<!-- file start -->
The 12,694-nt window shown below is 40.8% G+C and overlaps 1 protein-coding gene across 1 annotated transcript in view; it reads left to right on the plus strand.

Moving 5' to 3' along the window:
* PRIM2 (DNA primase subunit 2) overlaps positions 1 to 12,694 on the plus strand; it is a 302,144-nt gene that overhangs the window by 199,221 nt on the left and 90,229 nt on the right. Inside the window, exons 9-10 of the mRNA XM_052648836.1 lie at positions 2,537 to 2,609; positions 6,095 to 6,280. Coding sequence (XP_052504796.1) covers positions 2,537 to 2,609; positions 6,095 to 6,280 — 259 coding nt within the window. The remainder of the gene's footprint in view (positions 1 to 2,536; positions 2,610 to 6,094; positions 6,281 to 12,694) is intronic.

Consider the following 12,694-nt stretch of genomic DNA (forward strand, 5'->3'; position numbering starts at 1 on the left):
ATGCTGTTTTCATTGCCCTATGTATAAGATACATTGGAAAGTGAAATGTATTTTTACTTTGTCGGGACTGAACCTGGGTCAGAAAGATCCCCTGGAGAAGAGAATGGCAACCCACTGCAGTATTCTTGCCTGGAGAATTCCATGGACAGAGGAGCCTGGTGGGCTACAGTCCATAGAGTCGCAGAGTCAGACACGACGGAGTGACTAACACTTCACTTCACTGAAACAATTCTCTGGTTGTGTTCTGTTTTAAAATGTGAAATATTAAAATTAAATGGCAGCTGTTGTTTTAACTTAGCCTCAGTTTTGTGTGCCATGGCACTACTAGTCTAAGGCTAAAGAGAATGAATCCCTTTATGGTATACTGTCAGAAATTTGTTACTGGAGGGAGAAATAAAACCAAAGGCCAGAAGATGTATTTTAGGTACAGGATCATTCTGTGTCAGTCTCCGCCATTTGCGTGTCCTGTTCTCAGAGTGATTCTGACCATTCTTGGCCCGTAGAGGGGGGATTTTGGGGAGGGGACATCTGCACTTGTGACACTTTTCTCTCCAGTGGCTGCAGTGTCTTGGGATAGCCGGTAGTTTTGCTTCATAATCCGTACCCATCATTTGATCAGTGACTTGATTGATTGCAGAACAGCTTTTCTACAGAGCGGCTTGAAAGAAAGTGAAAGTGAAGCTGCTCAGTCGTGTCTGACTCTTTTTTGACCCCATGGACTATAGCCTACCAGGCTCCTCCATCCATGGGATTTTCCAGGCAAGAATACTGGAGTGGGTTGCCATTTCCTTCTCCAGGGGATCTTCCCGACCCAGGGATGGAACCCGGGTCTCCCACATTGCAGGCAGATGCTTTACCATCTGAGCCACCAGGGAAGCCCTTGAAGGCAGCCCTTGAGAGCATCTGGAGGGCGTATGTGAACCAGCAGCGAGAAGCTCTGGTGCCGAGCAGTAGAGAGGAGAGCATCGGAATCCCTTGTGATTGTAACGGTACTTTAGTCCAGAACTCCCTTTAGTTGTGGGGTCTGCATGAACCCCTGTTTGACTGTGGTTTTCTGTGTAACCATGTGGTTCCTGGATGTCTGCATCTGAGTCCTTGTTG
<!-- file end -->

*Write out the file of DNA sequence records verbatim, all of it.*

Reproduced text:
The 12,694-nt window shown below is 40.8% G+C and overlaps 1 protein-coding gene across 1 annotated transcript in view; it reads left to right on the plus strand.

Moving 5' to 3' along the window:
* PRIM2 (DNA primase subunit 2) overlaps positions 1 to 12,694 on the plus strand; it is a 302,144-nt gene that overhangs the window by 199,221 nt on the left and 90,229 nt on the right. Inside the window, exons 9-10 of the mRNA XM_052648836.1 lie at positions 2,537 to 2,609; positions 6,095 to 6,280. Coding sequence (XP_052504796.1) covers positions 2,537 to 2,609; positions 6,095 to 6,280 — 259 coding nt within the window. The remainder of the gene's footprint in view (positions 1 to 2,536; positions 2,610 to 6,094; positions 6,281 to 12,694) is intronic.

Consider the following 12,694-nt stretch of genomic DNA (forward strand, 5'->3'; position numbering starts at 1 on the left):
ATGCTGTTTTCATTGCCCTATGTATAAGATACATTGGAAAGTGAAATGTATTTTTACTTTGTCGGGACTGAACCTGGGTCAGAAAGATCCCCTGGAGAAGAGAATGGCAACCCACTGCAGTATTCTTGCCTGGAGAATTCCATGGACAGAGGAGCCTGGTGGGCTACAGTCCATAGAGTCGCAGAGTCAGACACGACGGAGTGACTAACACTTCACTTCACTGAAACAATTCTCTGGTTGTGTTCTGTTTTAAAATGTGAAATATTAAAATTAAATGGCAGCTGTTGTTTTAACTTAGCCTCAGTTTTGTGTGCCATGGCACTACTAGTCTAAGGCTAAAGAGAATGAATCCCTTTATGGTATACTGTCAGAAATTTGTTACTGGAGGGAGAAATAAAACCAAAGGCCAGAAGATGTATTTTAGGTACAGGATCATTCTGTGTCAGTCTCCGCCATTTGCGTGTCCTGTTCTCAGAGTGATTCTGACCATTCTTGGCCCGTAGAGGGGGGATTTTGGGGAGGGGACATCTGCACTTGTGACACTTTTCTCTCCAGTGGCTGCAGTGTCTTGGGATAGCCGGTAGTTTTGCTTCATAATCCGTACCCATCATTTGATCAGTGACTTGATTGATTGCAGAACAGCTTTTCTACAGAGCGGCTTGAAAGAAAGTGAAAGTGAAGCTGCTCAGTCGTGTCTGACTCTTTTTTGACCCCATGGACTATAGCCTACCAGGCTCCTCCATCCATGGGATTTTCCAGGCAAGAATACTGGAGTGGGTTGCCATTTCCTTCTCCAGGGGATCTTCCCGACCCAGGGATGGAACCCGGGTCTCCCACATTGCAGGCAGATGCTTTACCATCTGAGCCACCAGGGAAGCCCTTGAAGGCAGCCCTTGAGAGCATCTGGAGGGCGTATGTGAACCAGCAGCGAGAAGCTCTGGTGCCGAGCAGTAGAGAGGAGAGCATCGGAATCCCTTGTGATTGTAACGGTACTTTAGTCCAGAACTCCCTTTAGTTGTGGGGTCTGCATGAACCCCTGTTTGACTGTGGTTTTCTGTGTAACCATGTGGTTCCTGGATGTCTGCATCTGAGTCCTTGTTG